Grass Carp & Tilapia

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Need assistance with wildlife and fish management on your ranch, backyard, or pond? Simply call your local County Extension Agent.

Grass carp are effective biological controls, but will seldom control aquatic vegetation the first year they are stocked. While grass carp control a wide variety of aquatic vegetation, they do have defined preferences and will not control all aquatic vegetation species. Grass carp stockings are effective only when they are stocked in waters containing vegetation they prefer to eat. Grass carp stocking rates to control most aquatic vegetation are usually in the range of 7 to 15 per surface acre or higher. In Texas, only triploid grass carp are legal and a permit from the Texas Parks and Wildlife Department is required before they can be purchased from a certified dealer. A list of certified dealers is available within the instruction packet on the TPWD Triploid Grass Carp Information page at http://www.tpwd.state.tx.us/landwater/water/habitats/private_water/gcarp_intro.phtml.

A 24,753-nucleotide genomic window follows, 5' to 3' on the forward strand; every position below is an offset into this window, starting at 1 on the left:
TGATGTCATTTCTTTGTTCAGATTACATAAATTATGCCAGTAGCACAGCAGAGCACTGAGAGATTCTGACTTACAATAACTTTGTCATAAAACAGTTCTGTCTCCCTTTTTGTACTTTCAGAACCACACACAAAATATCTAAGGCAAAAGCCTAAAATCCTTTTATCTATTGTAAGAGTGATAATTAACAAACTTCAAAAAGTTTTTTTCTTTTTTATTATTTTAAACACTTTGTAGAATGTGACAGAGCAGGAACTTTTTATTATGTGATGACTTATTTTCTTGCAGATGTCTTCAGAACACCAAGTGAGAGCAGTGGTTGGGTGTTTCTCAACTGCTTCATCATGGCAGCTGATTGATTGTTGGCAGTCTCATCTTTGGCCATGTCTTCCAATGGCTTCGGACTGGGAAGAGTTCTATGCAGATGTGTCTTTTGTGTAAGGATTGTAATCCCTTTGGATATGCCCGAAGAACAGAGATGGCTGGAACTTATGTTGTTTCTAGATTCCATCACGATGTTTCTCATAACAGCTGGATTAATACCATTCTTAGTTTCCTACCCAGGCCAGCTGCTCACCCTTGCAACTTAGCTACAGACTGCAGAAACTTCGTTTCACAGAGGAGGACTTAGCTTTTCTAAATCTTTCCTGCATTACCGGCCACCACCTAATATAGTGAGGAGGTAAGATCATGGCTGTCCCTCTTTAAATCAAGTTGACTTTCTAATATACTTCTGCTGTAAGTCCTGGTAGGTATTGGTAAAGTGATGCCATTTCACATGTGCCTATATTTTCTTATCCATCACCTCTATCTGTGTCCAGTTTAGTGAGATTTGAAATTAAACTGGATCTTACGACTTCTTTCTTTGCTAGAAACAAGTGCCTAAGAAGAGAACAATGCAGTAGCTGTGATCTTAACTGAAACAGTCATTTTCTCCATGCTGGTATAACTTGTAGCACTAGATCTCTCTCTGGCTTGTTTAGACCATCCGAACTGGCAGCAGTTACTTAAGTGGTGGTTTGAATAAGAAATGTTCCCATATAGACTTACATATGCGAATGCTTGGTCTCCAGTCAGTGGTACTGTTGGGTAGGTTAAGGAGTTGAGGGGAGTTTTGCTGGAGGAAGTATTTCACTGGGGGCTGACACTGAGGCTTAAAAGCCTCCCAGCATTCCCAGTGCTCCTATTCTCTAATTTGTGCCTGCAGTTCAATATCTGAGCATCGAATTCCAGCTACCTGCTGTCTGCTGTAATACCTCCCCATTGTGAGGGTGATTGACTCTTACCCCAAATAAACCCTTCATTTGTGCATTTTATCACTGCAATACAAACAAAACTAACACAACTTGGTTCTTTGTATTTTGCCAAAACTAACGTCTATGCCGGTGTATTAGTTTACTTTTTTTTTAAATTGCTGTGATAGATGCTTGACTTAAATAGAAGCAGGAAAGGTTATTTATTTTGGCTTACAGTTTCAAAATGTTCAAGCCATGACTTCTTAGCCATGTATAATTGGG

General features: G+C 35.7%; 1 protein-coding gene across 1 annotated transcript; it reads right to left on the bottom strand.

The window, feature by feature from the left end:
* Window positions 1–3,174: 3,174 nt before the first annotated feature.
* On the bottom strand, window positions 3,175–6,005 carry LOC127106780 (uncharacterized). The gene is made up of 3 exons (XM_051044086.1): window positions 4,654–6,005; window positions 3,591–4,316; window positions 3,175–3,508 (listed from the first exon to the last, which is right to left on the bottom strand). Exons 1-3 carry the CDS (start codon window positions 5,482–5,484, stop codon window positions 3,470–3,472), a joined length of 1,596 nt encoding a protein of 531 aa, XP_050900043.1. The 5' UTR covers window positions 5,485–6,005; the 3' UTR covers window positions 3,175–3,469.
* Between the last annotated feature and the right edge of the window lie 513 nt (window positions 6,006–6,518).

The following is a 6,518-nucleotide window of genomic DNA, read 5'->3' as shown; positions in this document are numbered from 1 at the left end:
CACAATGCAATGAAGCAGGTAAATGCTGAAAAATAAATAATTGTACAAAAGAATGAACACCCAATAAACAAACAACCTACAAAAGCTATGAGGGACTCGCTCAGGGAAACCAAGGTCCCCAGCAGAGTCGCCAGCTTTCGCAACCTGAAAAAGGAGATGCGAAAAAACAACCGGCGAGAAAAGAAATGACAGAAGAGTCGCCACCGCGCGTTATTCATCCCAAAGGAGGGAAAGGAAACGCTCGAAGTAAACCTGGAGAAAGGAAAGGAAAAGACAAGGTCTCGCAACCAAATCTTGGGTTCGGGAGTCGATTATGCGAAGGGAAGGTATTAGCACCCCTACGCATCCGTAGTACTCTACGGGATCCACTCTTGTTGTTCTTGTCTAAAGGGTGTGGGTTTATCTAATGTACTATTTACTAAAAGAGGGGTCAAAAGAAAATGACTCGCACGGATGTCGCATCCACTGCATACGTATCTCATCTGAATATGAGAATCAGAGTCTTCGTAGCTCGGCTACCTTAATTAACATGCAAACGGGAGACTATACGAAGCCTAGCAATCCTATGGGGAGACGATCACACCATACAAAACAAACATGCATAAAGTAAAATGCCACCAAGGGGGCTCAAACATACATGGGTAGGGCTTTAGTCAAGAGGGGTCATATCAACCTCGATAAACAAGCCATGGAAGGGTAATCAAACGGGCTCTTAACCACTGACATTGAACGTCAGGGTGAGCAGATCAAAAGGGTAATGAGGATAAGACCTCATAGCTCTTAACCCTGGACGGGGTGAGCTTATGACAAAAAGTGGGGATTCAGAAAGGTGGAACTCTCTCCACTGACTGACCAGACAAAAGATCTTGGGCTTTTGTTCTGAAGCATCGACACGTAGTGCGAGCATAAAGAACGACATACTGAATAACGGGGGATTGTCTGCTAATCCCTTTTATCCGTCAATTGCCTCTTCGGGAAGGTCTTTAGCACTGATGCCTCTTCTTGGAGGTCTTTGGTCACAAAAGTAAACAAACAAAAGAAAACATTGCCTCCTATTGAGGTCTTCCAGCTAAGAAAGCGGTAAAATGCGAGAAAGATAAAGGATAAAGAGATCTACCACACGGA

Tilapia do consume some aquatic vegetation species such as duckweed and watermeal, but are not effective for control of most aquatic vegetation species. Tilapia are a warm water species that cannot survive at water temperatures below 55 F. Therefore, tilapia usually cannot be stocked before mid-April or May and will die in November or December. Recommended stocking rates are 15 to 20 pounds of mixed sex adult Mozambique tilapia (Oreochromis mossambicus) per surface area. Tilapia are often not effective for vegetation control if the pond has a robust bass population due to intense predation. In Texas, stocking of Mozambique tilapia does not require a permit from the Texas Parks and Wildlife Department. Blue or Nile tilapia require an exotic species permit, and are not to be used for recreational pond stocking. Other species of tilapia are not permitted in Texas. Check with a County Extension Agent in other states for legality of stocking tilapia.

Texas AgriLife Extension Services

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